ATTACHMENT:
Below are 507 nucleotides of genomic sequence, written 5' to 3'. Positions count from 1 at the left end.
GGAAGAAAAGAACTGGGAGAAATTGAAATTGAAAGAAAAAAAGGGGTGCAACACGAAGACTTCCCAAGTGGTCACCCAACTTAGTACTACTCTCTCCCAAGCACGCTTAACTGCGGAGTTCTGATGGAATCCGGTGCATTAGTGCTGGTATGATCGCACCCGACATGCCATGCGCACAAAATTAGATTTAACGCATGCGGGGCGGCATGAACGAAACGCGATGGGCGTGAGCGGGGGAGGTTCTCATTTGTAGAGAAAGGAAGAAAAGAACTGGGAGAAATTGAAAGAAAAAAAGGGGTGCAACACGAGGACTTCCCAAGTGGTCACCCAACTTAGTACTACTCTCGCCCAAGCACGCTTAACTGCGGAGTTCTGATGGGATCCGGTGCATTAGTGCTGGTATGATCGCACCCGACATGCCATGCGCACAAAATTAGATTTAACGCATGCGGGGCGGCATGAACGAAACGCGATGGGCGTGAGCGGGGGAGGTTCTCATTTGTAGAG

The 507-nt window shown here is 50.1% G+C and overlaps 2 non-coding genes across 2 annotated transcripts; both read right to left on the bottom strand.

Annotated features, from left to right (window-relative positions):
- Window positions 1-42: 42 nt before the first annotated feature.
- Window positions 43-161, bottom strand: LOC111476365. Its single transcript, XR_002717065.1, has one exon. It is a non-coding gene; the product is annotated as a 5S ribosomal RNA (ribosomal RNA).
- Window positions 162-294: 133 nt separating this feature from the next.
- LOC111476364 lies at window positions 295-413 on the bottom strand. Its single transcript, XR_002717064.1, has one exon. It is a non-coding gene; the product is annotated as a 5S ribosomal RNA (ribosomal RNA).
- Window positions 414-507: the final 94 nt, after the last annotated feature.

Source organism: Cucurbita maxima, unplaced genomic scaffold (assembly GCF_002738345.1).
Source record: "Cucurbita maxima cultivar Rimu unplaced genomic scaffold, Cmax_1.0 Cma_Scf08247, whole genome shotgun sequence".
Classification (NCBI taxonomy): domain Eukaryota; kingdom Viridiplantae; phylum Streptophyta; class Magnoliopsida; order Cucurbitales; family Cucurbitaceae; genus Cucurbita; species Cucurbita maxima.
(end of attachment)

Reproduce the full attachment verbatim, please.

Below are 507 nucleotides of genomic sequence, written 5' to 3'. Positions count from 1 at the left end.
GGAAGAAAAGAACTGGGAGAAATTGAAATTGAAAGAAAAAAAGGGGTGCAACACGAAGACTTCCCAAGTGGTCACCCAACTTAGTACTACTCTCTCCCAAGCACGCTTAACTGCGGAGTTCTGATGGAATCCGGTGCATTAGTGCTGGTATGATCGCACCCGACATGCCATGCGCACAAAATTAGATTTAACGCATGCGGGGCGGCATGAACGAAACGCGATGGGCGTGAGCGGGGGAGGTTCTCATTTGTAGAGAAAGGAAGAAAAGAACTGGGAGAAATTGAAAGAAAAAAAGGGGTGCAACACGAGGACTTCCCAAGTGGTCACCCAACTTAGTACTACTCTCGCCCAAGCACGCTTAACTGCGGAGTTCTGATGGGATCCGGTGCATTAGTGCTGGTATGATCGCACCCGACATGCCATGCGCACAAAATTAGATTTAACGCATGCGGGGCGGCATGAACGAAACGCGATGGGCGTGAGCGGGGGAGGTTCTCATTTGTAGAG

The 507-nt window shown here is 50.1% G+C and overlaps 2 non-coding genes across 2 annotated transcripts; both read right to left on the bottom strand.

Annotated features, from left to right (window-relative positions):
- Window positions 1-42: 42 nt before the first annotated feature.
- Window positions 43-161, bottom strand: LOC111476365. Its single transcript, XR_002717065.1, has one exon. It is a non-coding gene; the product is annotated as a 5S ribosomal RNA (ribosomal RNA).
- Window positions 162-294: 133 nt separating this feature from the next.
- LOC111476364 lies at window positions 295-413 on the bottom strand. Its single transcript, XR_002717064.1, has one exon. It is a non-coding gene; the product is annotated as a 5S ribosomal RNA (ribosomal RNA).
- Window positions 414-507: the final 94 nt, after the last annotated feature.

Source organism: Cucurbita maxima, unplaced genomic scaffold (assembly GCF_002738345.1).
Source record: "Cucurbita maxima cultivar Rimu unplaced genomic scaffold, Cmax_1.0 Cma_Scf08247, whole genome shotgun sequence".
Classification (NCBI taxonomy): domain Eukaryota; kingdom Viridiplantae; phylum Streptophyta; class Magnoliopsida; order Cucurbitales; family Cucurbitaceae; genus Cucurbita; species Cucurbita maxima.